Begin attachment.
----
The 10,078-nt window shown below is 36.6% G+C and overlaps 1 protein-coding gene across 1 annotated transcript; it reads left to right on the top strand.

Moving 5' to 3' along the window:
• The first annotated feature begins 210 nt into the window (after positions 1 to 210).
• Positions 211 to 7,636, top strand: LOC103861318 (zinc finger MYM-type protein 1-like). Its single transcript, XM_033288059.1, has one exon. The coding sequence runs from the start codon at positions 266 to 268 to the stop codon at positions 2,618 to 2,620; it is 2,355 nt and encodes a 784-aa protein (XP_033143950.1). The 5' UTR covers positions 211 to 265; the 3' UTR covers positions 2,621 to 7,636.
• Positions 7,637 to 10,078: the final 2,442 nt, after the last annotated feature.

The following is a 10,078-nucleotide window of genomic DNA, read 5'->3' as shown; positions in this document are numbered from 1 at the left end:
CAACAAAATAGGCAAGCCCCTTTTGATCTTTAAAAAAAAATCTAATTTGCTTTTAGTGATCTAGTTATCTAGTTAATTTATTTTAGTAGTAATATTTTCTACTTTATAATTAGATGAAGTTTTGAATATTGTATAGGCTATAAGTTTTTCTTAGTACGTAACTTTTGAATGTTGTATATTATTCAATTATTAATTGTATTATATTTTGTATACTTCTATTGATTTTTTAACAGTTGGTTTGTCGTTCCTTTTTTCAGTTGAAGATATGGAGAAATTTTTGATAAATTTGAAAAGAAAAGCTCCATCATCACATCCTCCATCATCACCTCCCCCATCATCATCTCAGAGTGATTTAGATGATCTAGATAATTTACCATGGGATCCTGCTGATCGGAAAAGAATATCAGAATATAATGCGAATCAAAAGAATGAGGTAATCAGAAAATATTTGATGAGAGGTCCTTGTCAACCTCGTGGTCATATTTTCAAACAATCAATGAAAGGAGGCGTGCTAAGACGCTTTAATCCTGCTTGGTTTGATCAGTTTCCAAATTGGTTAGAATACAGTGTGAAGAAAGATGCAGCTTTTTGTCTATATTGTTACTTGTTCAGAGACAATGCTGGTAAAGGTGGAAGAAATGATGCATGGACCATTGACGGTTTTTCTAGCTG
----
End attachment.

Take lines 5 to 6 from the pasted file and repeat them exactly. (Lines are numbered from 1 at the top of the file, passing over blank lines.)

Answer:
• Positions 7,637 to 10,078: the final 2,442 nt, after the last annotated feature.

The following is a 10,078-nucleotide window of genomic DNA, read 5'->3' as shown; positions in this document are numbered from 1 at the left end: